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tion of the median nerve, so that ultimately the patient had almost perfect use of the arm and hand.
The writer has collected 34 cases from the literature of aneurism of the brachial artery. Twenty-five were caused by trauma, six were of unknown origin, and three originated spontaneously. Of the traumatic aneurisms nine originated through venous blood letting. In the treatment of brachial aneurism both the bloody, as well as the bloodless methods have been practiced. Six of the thirty-four cases reported were cured by compression. In one of them the compression lasted only three hours, and in another six hours.
In eight other cases, however, the compression method produced no result, and in one case it caused a rupture. Central ligation was practiced in fifteen cases. In eleven of these cases healing resulted. The operation of Antyllus was practiced four times with success. Extirpation according to the method of Philagrius-Purmann was practiced nine times with success. The value of the compression method is that it hastens the establishment of a collateral circulation. In general, however, extirpation seems to be the preferable method. The special dangers of the bloody operations are wound infection and hæmorrhage, but modern technique has removed these dangers. The objection to the methods in which the sac is not extirpated are two-fold: (1st) the length of time required for healing; (2nd) the pressure of the sac upon the nerves.
Injury of the brachial vein is of comparatively little importance because of the superficial collateral circulation. It is desirable if possible to retain the collateral branches of the brachial artery, though ligation above these branches is usually not followed by gangrene.
The writer advises a trial of the compression method in every instance in order that if nothing more be accomplished a collateral circulation will be developed. The writer considers extirpation of the aneurism to be absolutely indicated
(1) when there is extensive gangrene of the skin over the aneurism;
(2) in traumatic aneurism when there is also an injury of the median nerve, and
(3) when there is compression of the important branches of the nerve resulting in nervous or atrophic disturbances.
Complete extirpation of the aneurism is contra-indicated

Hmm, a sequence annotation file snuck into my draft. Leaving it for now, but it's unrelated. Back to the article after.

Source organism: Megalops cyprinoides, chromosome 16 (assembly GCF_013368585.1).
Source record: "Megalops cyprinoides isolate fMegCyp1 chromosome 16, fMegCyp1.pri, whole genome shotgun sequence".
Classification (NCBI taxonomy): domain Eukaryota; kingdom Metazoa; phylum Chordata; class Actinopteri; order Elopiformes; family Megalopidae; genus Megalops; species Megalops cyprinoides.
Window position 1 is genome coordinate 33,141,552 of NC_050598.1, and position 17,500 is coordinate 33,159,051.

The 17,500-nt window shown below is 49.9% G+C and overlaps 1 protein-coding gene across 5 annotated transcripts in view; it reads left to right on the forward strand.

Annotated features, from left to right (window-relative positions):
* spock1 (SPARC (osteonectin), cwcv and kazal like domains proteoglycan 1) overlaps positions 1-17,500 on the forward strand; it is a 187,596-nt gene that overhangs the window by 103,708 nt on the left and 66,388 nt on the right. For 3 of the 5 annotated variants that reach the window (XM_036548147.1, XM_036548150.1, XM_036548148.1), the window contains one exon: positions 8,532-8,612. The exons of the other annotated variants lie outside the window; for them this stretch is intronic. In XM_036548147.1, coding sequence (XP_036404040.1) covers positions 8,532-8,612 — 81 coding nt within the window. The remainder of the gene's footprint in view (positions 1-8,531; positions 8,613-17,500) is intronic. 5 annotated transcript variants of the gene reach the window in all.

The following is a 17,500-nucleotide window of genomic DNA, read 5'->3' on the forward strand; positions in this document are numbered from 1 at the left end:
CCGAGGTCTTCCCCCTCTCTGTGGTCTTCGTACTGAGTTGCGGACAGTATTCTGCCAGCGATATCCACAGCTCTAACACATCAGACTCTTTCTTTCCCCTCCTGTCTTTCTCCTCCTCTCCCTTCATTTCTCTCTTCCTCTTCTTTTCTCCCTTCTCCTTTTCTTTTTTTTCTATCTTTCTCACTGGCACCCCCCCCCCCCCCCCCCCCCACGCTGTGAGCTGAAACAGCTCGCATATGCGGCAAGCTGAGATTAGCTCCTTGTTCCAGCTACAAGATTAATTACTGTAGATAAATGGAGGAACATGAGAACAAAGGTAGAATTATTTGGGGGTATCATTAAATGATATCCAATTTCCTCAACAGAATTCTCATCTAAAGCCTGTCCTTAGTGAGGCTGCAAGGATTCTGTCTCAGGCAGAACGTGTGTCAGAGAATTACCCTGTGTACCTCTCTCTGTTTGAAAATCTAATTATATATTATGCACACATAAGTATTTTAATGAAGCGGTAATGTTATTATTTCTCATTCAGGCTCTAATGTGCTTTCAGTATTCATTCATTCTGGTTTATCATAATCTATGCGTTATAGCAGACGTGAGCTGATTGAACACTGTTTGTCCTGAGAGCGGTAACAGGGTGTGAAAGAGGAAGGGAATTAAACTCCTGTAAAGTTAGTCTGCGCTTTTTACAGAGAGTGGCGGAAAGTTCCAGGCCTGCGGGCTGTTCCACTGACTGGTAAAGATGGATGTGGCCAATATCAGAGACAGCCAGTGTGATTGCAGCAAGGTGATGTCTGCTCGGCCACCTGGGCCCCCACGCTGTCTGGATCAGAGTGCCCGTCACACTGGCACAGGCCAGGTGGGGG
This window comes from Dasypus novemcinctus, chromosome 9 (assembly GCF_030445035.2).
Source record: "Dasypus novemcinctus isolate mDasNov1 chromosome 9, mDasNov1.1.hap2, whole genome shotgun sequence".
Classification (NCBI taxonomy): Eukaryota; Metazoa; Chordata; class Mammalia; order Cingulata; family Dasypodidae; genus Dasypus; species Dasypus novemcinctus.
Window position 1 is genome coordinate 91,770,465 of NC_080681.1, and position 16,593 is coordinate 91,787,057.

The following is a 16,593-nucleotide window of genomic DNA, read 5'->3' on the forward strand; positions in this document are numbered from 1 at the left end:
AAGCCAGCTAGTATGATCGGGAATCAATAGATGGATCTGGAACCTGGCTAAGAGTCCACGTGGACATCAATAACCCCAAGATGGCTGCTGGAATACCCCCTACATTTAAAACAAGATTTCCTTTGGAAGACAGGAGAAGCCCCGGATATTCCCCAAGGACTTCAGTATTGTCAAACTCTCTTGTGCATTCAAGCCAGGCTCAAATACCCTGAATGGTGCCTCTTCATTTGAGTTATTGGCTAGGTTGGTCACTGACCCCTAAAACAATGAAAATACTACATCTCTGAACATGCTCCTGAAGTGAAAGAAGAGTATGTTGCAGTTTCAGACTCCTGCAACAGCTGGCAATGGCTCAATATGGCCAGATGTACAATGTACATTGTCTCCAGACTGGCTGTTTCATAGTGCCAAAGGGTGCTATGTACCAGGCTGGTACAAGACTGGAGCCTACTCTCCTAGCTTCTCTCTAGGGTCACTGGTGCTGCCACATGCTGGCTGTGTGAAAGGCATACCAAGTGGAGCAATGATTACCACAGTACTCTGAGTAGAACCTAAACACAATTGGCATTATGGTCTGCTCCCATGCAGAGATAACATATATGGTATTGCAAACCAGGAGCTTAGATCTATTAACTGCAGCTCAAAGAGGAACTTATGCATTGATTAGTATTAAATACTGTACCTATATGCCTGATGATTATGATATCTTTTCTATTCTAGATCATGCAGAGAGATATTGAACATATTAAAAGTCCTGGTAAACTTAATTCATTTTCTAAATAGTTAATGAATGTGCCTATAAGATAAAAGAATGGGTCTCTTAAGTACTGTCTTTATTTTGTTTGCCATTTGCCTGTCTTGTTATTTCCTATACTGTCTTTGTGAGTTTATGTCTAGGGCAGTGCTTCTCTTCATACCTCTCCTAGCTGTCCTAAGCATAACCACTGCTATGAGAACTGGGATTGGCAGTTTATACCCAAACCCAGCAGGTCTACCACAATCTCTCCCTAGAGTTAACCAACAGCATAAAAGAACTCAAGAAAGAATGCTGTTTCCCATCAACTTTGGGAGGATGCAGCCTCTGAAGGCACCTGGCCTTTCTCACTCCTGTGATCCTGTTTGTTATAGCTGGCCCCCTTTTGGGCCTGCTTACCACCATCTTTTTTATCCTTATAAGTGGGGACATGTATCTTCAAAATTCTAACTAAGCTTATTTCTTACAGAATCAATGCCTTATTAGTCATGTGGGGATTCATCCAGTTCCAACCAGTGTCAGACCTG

(1) in very recent traumatic aneurisms; that is, in hæmatoma arteriale, since in these cases there is no aneurismal sac;
(2) when there is a severe infection of the wound which leads to the formation of the aneurism;
(3) when there is subcutaneous rupture of the sac.
In the last three classes of cases ligation with free incision after the method of Antyllus is the operation to be desired.
A. W. E.
Edited by Harry Seymour Pearse, M. D. Medical Legislation of 1900 of the State of New York. During the legislative session of 1900, there were introduced in the Senate eighty-one medical bills and seventeen amended numbers, making ninety-eight Senate bills in all; in the Assembly there were introduced 124 bills and 46 amended numbers, making 170 bills, making a total number for both houses of 268 bills. The Senate passed twenty-six and the Assembly thirty-seven bills.
During the session there have been a number of bills of great importance to the medical profession; for example, Senate bill No. 1025, known as the Ford Bill, which gave the New York State Medical Association a charter and permitted that medical body to prosecute and enforce the general medical laws of the State and collect fines for so doing. This bill was one of the utmost importance to the New York State Medical Society and was fought vigorously by that body and a compromise was reached in which it was agreed to strike out the clause relating to the medical laws and thereby leaving the statute as it is. In this form the bill passed.
There were bills relating to the practice of midwifery, chiropody, municipal health matters, standards of practice, changes in the medical laws, transfers of hospital property and indeed bills relating to almost every phase of medical and public health matters.